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Parkinson's law

Contributor(s): Ivy Wigmore

Parkinson's law is the tendency for the amount of work required for something to increase so that it consumes any amount of time that may be allotted to it. The concept is often generalized to refer to the tendency for any available capacity in a given system to be used. 

The implication is that no matter how extensive your resources, the demands on them will grow to ensure they're depleted. Parkinson's law has implications for many areas of business, including project management, time management, resource allocation, storage capacity planning and requirements analysis.

Cyril Northcote Parkinson, a British Naval historian and author, observed that "work expands so as to fill the time available for its completion," based on his experience in the British Civil Service. Parkinson's law first appeared in a 1955 essay published in The Economist. Parkinson expanded on his principle in two books, Parkinson's Law And Other Studies in Administration and Parkinson's Law: Or The Pursuit of Progress,both published in 1957.

Here are a few examples of Parkinson's law in various contexts:

  • Applications will usually consume all available bandwidth.
  • The volume of data tends to grow to fill storage capacity.
  • Project requirements typically increase to the extent that resources are fully used up.
  • Software expands to use up system memory.
  • Financial outlay will increase to exhaust any usable budget. 

Horstman's corollary to Parkinson's law maintains the converse, the less commonly observed phenomenon that work contracts to fit within the time allocated for it. Another less familiar principle, Parkinson's law of triviality, refers to people's tendency to devote a large amount of time to unimportant details while essential tasks are not getting the time they require.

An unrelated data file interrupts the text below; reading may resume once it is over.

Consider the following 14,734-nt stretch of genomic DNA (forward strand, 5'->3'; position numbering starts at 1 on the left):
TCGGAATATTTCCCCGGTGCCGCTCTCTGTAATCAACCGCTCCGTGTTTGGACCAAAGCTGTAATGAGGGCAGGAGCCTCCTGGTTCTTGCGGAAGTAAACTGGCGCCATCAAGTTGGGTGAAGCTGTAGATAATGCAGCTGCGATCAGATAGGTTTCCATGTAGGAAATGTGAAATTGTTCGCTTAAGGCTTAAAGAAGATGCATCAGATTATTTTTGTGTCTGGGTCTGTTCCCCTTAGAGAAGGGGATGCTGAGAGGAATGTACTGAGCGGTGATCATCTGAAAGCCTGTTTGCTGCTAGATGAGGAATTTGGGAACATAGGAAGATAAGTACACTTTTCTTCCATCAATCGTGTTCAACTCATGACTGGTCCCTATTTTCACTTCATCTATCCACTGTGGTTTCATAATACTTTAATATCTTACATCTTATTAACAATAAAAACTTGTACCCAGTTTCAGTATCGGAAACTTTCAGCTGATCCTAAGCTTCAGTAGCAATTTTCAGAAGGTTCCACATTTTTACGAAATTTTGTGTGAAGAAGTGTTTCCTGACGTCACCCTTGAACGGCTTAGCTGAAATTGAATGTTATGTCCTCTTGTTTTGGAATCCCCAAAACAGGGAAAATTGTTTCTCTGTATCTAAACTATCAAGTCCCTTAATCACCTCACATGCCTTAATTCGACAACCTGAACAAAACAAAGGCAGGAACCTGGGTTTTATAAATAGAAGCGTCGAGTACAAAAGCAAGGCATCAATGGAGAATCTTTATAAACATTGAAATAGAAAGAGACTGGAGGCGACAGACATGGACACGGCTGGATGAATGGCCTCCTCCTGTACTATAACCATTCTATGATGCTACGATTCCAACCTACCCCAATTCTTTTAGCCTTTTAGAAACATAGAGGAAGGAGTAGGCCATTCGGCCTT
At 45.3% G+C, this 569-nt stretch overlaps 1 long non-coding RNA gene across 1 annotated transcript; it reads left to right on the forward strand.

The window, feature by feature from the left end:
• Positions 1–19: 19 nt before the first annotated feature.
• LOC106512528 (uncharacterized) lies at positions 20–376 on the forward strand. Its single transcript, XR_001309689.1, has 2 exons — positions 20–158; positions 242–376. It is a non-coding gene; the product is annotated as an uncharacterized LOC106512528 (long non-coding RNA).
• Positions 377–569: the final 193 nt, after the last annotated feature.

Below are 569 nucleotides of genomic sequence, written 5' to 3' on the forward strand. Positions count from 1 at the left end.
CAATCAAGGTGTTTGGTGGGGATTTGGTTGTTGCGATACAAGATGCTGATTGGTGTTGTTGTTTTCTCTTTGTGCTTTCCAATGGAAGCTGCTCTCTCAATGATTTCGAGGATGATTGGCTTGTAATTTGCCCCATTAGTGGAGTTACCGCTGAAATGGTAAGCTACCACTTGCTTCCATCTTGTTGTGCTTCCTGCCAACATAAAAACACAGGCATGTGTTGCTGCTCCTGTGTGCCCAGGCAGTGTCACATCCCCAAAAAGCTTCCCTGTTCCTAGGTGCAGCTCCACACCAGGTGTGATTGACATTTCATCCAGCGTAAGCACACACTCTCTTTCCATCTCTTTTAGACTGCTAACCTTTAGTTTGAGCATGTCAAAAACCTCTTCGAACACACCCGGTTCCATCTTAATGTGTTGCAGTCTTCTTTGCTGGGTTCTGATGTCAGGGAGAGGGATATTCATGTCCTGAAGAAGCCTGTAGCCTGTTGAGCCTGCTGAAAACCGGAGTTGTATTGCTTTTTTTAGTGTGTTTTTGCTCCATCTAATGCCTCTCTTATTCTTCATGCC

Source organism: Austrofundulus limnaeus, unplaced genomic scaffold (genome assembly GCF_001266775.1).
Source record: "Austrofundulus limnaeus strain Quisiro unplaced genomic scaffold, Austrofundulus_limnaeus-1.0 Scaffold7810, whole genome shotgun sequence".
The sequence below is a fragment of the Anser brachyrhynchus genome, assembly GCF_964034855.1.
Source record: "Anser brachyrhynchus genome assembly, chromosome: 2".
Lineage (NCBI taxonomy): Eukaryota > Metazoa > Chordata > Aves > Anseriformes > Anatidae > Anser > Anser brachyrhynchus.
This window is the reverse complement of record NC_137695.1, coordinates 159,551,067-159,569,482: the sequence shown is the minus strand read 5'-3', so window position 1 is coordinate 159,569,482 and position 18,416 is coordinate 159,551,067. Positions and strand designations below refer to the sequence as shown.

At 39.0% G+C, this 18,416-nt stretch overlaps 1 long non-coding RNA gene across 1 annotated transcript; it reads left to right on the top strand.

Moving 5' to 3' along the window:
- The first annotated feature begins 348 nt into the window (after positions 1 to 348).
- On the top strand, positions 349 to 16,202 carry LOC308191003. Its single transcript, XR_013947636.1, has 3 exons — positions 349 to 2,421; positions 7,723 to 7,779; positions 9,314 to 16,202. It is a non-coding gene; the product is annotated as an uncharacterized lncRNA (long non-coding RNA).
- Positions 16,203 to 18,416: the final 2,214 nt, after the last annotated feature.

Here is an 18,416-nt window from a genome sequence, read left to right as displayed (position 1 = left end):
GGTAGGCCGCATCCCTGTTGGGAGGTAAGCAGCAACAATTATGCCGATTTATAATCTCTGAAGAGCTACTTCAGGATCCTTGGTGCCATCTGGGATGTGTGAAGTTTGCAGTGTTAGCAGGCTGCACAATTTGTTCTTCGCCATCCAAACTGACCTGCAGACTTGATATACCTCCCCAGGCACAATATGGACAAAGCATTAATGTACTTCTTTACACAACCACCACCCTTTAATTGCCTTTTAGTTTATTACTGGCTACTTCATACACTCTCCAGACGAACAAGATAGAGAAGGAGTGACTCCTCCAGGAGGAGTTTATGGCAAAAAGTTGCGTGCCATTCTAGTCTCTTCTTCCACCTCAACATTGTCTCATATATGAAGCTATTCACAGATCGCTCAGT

See a brief tutorial on using Parkinson's law to increase your productivity:

This was last updated in April 2015

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I've never heard of this. It's an interesting concept. In my observations, it does seem to be true. However, I can't think of hardly any cases of having seen work expand to fit capacity. Our resources (thinking mostly in regards to time, people, money) are so limited, it is more like the work contracts to fit the limited capacity.

That can be a good thing at times, because it forces stakeholders to prioritize. I don't know of any company in the position to do EVERYTHING that they want. But what I see a lot is that people tend to cut corners because there is so much demand for work and so few resources. I'm guilty of this, too.
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